RealNews

Plenty of Clues in Iraqi Crimes, but Few Trails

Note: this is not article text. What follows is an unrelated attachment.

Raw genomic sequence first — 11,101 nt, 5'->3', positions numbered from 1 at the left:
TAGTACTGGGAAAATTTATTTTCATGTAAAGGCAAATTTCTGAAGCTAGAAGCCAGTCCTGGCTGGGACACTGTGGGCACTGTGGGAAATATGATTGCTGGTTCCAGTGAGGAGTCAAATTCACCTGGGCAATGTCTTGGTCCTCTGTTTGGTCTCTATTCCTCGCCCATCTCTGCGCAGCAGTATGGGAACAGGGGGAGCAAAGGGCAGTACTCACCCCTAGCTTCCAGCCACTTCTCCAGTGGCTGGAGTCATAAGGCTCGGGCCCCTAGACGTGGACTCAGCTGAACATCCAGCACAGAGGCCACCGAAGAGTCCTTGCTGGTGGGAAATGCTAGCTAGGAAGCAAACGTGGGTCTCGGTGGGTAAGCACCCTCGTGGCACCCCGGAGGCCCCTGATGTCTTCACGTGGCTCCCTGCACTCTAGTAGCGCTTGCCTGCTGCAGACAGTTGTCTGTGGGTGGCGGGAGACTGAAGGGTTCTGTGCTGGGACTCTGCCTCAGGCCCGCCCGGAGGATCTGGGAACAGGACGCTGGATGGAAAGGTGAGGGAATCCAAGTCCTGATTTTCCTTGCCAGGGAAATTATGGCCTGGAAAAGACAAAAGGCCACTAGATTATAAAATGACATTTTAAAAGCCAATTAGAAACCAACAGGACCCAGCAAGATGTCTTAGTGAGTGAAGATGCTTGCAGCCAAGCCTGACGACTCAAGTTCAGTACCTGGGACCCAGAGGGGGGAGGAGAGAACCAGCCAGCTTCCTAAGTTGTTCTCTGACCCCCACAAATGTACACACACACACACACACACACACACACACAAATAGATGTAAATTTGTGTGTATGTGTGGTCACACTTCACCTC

Investigators have recovered a severed hand, an Iraqi license plate and vehicle parts bearing a unique identification number from a Russian flatbed truck that carried the tremendous bomb that exploded on Aug. 19 outside the United Nations mission in Baghdad, senior government officials said. Normally, a rich collection of clues like these is enough to crack just about any criminal case in the United States. This kind of physical evidence enabled investigators to quickly solve the Oklahoma City bombing in 1995 and the first World Trade Center attack in 1993. But the officials said the evidence so far had proven to be of little help in Iraq, where a suicide bomber struck again today at the United Nations mission in Baghdad, killing himself and an Iraqi police officer. The problem, investigators said, is that classic crime-solving techniques rapidly run into the harsh realities of postwar Iraq, which is almost devoid of police records and motor vehicle registration files, not to speak of more exotic items like databases of fingerprints or DNA. Some investigators have given up writing down confusing Baghdad addresses by street and number, resorting instead to a hand-held Global Positioning System unit. Full Story

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